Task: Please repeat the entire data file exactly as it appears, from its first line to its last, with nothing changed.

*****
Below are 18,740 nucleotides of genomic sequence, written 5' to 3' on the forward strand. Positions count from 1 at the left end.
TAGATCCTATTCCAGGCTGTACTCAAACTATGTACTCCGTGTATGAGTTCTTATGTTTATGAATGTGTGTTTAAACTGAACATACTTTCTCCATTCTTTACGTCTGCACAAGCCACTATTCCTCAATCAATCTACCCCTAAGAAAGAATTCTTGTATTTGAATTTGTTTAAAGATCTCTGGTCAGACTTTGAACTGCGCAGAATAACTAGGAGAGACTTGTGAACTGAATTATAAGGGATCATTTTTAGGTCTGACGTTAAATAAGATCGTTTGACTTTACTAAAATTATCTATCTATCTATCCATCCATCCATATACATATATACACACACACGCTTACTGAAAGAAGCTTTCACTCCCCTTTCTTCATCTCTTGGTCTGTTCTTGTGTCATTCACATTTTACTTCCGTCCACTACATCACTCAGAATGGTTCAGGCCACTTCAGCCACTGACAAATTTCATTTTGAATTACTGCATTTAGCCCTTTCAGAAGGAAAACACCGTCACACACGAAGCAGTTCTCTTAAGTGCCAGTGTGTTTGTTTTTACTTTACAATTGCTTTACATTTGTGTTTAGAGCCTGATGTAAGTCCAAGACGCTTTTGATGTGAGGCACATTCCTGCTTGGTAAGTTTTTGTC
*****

Below are 18,740 nucleotides of genomic sequence, written 5' to 3' on the forward strand. Positions count from 1 at the left end.
TAGATCCTATTCCAGGCTGTACTCAAACTATGTACTCCGTGTATGAGTTCTTATGTTTATGAATGTGTGTTTAAACTGAACATACTTTCTCCATTCTTTACGTCTGCACAAGCCACTATTCCTCAATCAATCTACCCCTAAGAAAGAATTCTTGTATTTGAATTTGTTTAAAGATCTCTGGTCAGACTTTGAACTGCGCAGAATAACTAGGAGAGACTTGTGAACTGAATTATAAGGGATCATTTTTAGGTCTGACGTTAAATAAGATCGTTTGACTTTACTAAAATTATCTATCTATCTATCCATCCATCCATATACATATATACACACACACGCTTACTGAAAGAAGCTTTCACTCCCCTTTCTTCATCTCTTGGTCTGTTCTTGTGTCATTCACATTTTACTTCCGTCCACTACATCACTCAGAATGGTTCAGGCCACTTCAGCCACTGACAAATTTCATTTTGAATTACTGCATTTAGCCCTTTCAGAAGGAAAACACCGTCACACACGAAGCAGTTCTCTTAAGTGCCAGTGTGTTTGTTTTTACTTTACAATTGCTTTACATTTGTGTTTAGAGCCTGATGTAAGTCCAAGACGCTTTTGATGTGAGGCACATTCCTGCTTGGTAAGTTTTTGTC